HSE service plan could be used to prevent top-up payments

Monday 25 November 2013 12.19
Jerry Buttimer believes the plan could be changed for health organisations that continue to pay executives top-up money on their salaries
Jerry Buttimer believes the plan could be changed for health organisations that continue to pay executives top-up money on their salaries

The upcoming Health Service Executive service plan could be used to prevent top-up payments to executives in voluntary hospitals, according to the Chairman of the Oireachtas Health Committee.

Jerry Buttimer believes the plan could be changed for health organisations that continue to pay executives top-up money on their salaries.

Mr Buttimer told RTÉ's The Week in Politics the service plan for the public health sector, which is set to contain cuts and savings totaling €666m, will go to Minister for Health James Reilly tomorrow.

The plan will give a breakdown of health spending and cuts for next year.

The HSE was given two extensions by Mr Reillly to finalise the plan.

It has also been overseen by officials from the Department of Public Expenditure and Reform and the Department of the Taoiseach.

It is set to be debated by the Oireachtas Health Committee in the coming weeks.

The HSE confirmed on Friday that 24 health agencies, including some hospitals, are paying top-ups to their managers.

Meanwhile, two of the country's largest disability service providers - the Cope Foundation and Saint Michael's House - have said no fundraising monies were used to top up executive pay or pensions.

An internal HSE audit concluded in March of this year that both agencies had used "non-public funds" to fund some senior staff salaries.

However, Cope Foundation Chairman Anthony Dinan told RTÉ's This Week that his organisation's CEO, Collette Kelleher, was paid entirely from Health Service Executive subvention funding.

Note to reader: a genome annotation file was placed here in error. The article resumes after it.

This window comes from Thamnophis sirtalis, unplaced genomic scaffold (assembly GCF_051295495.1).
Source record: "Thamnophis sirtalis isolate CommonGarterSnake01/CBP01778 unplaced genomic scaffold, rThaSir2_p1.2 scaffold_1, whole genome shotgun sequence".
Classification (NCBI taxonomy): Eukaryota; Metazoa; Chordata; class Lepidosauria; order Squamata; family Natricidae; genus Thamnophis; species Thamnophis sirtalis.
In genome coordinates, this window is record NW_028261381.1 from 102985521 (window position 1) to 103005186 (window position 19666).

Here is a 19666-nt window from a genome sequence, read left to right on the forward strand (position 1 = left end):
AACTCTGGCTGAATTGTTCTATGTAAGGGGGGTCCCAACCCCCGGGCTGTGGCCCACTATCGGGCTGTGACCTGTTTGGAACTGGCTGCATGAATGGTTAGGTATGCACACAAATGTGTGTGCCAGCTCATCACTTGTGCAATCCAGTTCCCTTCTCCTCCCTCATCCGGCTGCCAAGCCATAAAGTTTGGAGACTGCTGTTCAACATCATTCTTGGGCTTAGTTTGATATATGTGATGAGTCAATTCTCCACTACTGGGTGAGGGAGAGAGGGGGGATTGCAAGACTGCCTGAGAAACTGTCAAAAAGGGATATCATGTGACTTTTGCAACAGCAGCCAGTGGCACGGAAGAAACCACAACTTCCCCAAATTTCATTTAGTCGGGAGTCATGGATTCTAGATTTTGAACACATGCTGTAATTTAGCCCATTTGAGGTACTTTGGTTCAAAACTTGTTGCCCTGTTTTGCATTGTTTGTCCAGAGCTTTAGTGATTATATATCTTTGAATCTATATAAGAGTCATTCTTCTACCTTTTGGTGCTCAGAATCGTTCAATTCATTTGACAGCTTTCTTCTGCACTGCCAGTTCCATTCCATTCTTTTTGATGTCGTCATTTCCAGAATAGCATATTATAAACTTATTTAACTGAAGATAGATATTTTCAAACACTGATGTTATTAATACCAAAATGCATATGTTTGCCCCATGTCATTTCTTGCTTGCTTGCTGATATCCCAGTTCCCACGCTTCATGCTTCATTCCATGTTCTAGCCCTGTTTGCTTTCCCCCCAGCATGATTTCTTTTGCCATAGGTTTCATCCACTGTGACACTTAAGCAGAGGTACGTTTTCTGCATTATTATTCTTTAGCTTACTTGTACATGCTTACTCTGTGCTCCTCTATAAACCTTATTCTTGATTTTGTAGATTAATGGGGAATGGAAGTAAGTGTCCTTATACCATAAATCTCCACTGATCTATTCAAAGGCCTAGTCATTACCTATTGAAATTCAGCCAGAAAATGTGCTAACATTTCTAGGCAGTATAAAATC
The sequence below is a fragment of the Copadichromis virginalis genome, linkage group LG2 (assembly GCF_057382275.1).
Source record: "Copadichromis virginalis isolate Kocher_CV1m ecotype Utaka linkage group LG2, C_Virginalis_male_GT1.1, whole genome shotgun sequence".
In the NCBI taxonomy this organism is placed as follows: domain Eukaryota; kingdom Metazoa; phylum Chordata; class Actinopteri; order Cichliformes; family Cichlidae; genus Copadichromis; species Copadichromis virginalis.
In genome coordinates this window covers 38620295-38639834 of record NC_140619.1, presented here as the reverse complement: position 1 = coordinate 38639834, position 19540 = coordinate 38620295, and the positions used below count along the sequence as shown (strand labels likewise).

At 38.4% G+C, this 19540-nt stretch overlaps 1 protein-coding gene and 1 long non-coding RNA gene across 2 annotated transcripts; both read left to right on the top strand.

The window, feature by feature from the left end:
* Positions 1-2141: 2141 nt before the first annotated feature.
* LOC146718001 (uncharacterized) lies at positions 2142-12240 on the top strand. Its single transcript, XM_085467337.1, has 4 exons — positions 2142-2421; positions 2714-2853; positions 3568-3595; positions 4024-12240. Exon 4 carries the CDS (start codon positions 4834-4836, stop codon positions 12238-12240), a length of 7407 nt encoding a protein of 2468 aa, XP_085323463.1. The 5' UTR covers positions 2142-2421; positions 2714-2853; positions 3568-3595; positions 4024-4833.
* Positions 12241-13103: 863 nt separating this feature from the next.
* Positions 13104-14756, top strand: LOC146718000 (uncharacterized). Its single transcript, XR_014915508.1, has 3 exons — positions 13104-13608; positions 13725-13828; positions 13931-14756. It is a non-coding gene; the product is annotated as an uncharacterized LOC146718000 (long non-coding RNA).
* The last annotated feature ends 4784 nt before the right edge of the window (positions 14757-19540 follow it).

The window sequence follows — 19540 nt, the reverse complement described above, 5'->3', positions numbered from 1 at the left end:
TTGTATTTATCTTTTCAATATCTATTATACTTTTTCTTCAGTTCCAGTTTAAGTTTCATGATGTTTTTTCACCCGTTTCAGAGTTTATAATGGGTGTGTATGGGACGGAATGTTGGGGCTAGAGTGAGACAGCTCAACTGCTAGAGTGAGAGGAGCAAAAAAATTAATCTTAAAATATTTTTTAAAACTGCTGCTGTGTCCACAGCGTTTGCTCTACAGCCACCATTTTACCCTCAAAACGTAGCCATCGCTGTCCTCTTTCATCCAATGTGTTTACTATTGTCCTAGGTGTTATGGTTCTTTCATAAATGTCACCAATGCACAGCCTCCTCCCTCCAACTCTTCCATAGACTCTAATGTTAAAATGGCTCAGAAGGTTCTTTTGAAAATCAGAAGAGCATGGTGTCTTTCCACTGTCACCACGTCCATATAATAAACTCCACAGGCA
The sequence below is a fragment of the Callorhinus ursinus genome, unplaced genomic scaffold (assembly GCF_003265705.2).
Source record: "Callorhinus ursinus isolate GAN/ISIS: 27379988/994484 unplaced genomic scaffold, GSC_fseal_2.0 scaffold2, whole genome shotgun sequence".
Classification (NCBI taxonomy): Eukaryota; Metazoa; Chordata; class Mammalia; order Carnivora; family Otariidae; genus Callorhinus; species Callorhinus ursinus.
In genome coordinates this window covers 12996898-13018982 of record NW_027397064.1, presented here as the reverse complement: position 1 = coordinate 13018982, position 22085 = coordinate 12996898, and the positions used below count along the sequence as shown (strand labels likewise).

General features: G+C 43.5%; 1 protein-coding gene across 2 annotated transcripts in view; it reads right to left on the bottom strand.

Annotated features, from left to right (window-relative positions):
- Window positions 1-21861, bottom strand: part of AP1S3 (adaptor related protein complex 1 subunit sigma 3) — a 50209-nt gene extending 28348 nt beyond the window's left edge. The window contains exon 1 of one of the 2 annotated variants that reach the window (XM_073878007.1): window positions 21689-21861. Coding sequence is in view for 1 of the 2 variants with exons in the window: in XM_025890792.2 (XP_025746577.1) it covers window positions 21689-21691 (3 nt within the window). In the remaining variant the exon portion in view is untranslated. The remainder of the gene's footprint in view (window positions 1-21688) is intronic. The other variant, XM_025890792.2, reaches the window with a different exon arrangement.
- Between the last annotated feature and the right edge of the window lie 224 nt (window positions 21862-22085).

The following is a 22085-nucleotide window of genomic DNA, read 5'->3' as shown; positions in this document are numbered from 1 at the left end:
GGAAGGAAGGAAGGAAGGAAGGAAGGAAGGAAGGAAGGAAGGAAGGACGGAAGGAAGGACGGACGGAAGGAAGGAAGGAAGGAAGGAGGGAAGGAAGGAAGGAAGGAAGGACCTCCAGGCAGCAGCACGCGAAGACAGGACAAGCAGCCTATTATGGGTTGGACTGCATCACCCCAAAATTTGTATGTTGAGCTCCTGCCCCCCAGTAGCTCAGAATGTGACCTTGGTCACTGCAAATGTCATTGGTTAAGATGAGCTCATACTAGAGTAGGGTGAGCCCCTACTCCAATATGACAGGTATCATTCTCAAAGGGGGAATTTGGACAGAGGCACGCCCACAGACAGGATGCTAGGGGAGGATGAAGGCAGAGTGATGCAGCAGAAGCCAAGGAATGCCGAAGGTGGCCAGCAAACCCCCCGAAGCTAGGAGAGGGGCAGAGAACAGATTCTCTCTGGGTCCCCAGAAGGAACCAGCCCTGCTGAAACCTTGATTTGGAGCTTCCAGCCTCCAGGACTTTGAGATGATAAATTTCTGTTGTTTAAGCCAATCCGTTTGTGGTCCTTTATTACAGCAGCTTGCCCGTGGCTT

Ms Kelleher's salary is topped up by more than €20,000 above the approved HSE salary scale for her post, which is just below €100,000.

The Cope Foundation is one of the country's leading disability service providers and has an annual turnover of around €60m.

Mr Dinan said the charity informed the HSE of its contractual pay arrangement with Ms Kelleher at the time of her appointment just over two-and-a-half years ago.

He said the organisation paid Ms Kelleher's salary out of the subvention funding given to the foundation and the HSE was aware of this since that time. 

A spokesman for Saint Michael's House in Dublin said its CEO, Patricia Doherty, was paid €151,000 prior to the Haddington Road Agreement coming into force in the summer, and €140,000 thereafter.

According to the HSE's audit dated March 2013, the HSE-funded element of Ms Doherty's salary at this stage, prior to the Haddington Road Agreement coming into force, was €138,000. 

Saint Michael's also insisted that no monies raised from fundraising had been diverted into executive salaries or pensions.

The comments from both organisations follow the revelation that more than half of the country's voluntary hospitals and health service agencies - so-called section 38 organisations - have said they are non-compliant with Government pay policy in relation to the remuneration of their senior executives.

Non-compliance includes the payment of any salary top-ups above the HSE's approved consolidated salary scales.

Special Needs Parents Association Chairperson Lorraine Dempsey told This Week there would be concern among parents if it emerged that HSE funding earmarked for services was being diverted to pay for salary top-ups to senior staff in disability agencies.

Independent Dublin TD Finian McGrath, who is the parent of a child who availed of services at Saint Michael's House, told This Week that revelations in recent weeks that the HSE was attempting to crack down on executive pay was a deliberate attempt by the Government to distract from plans to cut a further €666m from health services.